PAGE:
Arrogance = your opportunity

I bought this reasonably cool pair of board shorts for surfing this summer.


They cost me a whopping $80. Which is what I call ‘insult pricing’. It’s a pretty simple equation actually. The key players in the surfwear industry (Billabong, Quiksilver and Ripcurl) charge these prices because they can. They don’t have any ‘credible competitors’ in this board short subsegment of clothing.

In recent years surf brands have been hit by many competitors in other areas of the market which they used to ‘own’. Especially in t-shirts, from the myriad of streetwear companies, to the uber cool on-line players like Neighborhoodies and Threadless. Interestingly the shorts in this photo would cost >$5 to make. There is significant margin in the product. Such high margins often begets competitive entry into the market place.

The arrogance of said surf brands has invented an opportunity for a nimble entrepreneur to steal part of this market. And the way to do it is exactly the way Threadless have. Go online and build a community to design the uber cool boardshorts / shorts and sell them globally at a fair price. In fact, surf wear is so clichéd and over branded these days that I avoid wearing it. Most of the designs are very rank and have really lost their edge. I only use surf brands for surf equipment. The only reason I bought the pair in the photo is ‘lack of options’.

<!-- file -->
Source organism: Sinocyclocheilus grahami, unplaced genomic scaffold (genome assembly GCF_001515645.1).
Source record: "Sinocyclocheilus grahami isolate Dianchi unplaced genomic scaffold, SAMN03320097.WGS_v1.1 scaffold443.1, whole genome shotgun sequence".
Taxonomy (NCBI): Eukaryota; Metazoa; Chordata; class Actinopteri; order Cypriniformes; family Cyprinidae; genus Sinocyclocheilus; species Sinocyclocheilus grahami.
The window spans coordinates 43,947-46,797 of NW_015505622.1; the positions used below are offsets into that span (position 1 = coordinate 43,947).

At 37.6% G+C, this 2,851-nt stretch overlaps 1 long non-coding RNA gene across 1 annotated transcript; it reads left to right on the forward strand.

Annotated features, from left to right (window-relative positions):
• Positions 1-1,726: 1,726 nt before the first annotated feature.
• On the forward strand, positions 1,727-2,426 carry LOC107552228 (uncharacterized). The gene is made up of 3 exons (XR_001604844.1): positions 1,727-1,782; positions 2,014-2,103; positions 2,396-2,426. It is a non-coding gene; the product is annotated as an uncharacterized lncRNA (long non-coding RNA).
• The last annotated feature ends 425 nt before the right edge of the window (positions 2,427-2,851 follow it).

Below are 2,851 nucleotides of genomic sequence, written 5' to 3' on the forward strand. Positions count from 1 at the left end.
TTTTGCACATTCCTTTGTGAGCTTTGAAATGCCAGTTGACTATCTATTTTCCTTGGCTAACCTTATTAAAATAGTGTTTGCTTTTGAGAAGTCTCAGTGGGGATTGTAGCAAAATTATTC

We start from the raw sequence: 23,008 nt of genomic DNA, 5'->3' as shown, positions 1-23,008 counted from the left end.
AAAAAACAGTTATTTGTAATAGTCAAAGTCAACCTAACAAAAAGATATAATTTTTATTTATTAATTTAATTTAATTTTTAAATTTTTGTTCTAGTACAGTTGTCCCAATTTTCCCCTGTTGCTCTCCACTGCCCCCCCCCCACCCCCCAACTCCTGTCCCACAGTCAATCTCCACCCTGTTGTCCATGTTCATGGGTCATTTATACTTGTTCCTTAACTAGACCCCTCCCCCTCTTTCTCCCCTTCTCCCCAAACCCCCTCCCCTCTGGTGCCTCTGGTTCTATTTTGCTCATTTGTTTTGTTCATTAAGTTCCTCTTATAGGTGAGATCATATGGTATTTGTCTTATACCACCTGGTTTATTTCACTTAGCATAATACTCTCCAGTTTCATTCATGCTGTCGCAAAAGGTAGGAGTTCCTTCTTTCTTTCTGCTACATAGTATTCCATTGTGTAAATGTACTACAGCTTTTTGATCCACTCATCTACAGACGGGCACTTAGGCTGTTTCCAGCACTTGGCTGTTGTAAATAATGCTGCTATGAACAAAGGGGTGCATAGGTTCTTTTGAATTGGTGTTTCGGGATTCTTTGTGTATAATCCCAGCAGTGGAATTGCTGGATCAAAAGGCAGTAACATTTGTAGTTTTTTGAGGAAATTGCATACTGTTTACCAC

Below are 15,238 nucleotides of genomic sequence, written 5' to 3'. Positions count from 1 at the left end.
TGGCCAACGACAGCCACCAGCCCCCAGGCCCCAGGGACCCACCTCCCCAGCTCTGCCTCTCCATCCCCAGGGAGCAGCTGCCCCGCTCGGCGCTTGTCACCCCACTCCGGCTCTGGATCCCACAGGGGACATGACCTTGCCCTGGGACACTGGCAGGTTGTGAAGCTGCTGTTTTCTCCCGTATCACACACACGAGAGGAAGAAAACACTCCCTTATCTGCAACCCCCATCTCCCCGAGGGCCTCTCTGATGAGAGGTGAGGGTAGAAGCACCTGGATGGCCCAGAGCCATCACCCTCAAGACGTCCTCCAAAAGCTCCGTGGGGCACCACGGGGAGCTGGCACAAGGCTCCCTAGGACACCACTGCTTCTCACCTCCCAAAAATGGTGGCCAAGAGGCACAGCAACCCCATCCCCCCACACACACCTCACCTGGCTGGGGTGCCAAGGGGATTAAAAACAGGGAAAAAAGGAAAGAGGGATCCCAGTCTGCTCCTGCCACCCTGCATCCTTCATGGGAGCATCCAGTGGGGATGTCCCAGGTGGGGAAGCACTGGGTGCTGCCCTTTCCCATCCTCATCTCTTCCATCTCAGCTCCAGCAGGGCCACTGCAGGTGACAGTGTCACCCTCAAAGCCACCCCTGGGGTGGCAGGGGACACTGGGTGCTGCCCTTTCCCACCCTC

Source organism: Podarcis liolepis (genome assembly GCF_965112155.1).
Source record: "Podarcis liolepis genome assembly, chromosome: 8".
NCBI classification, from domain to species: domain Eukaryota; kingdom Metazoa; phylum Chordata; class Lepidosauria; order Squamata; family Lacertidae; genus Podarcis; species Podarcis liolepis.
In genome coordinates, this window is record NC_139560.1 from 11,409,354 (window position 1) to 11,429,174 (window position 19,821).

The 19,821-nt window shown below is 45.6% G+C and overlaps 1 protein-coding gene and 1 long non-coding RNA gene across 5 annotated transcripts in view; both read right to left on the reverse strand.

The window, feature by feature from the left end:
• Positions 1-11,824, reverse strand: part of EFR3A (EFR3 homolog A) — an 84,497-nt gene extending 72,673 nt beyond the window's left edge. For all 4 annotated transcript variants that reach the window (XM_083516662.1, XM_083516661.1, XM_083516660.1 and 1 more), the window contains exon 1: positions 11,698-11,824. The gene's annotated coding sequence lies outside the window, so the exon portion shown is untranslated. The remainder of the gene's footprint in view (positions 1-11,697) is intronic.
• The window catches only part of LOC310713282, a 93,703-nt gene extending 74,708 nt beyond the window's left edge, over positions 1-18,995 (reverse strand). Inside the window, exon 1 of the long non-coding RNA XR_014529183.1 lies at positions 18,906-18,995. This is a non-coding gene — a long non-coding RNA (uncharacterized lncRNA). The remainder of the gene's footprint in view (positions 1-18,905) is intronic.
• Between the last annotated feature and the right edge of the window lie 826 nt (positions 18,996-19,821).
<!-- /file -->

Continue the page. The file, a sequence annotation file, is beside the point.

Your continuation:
If anyone knows some one already doing it – let me know
If anyone wants to do it – let me know as well. I think it’s worth ‘investing in’.



One of our jobs in business is this:

“Make it as easy as possible for people to give us their money”

It’s already hard enough to convince people to buy our product or service, so why some businesses minimize payment options is beyond me.


photo by Mike Monteiro

Cash only, just doesn’t cut it these days. Regardless if we are on line, business to business or in retail, minimizing the payment options has this simple repercussion: It minimizes revenue.

Live example is a café in Melbourne called ‘Journal’. I had a company breakfast there and they wouldn’t accept my credit card. They even had the audacity to say ‘Who doesn’t carry cash on them?’ Answer: plenty of people. That’s fine. I’m never going there again and they missed out on around $100 this week.

Startups ought make it easy to collect revenue.

Steve – founder

Prices vs Relationship

A while ago Philip Welnman spoke at the Hive. (Australian Entrepreneurial forum) One thing he said struck me, and I think it’s true

“Without relationships we can’t win. We never lose business over price, it’s always the relationship, and price is the fall guy.

Sure, there’s probably some exceptions, like commodity trading. But who wants to trade commodities anyway?

Steve –

Love & brands

In order to be in love we need to feel loved. Often we mistake love for other intense emotions such as lust, obsession and even fear.

So if we were to translate this to business parlance it might read like this: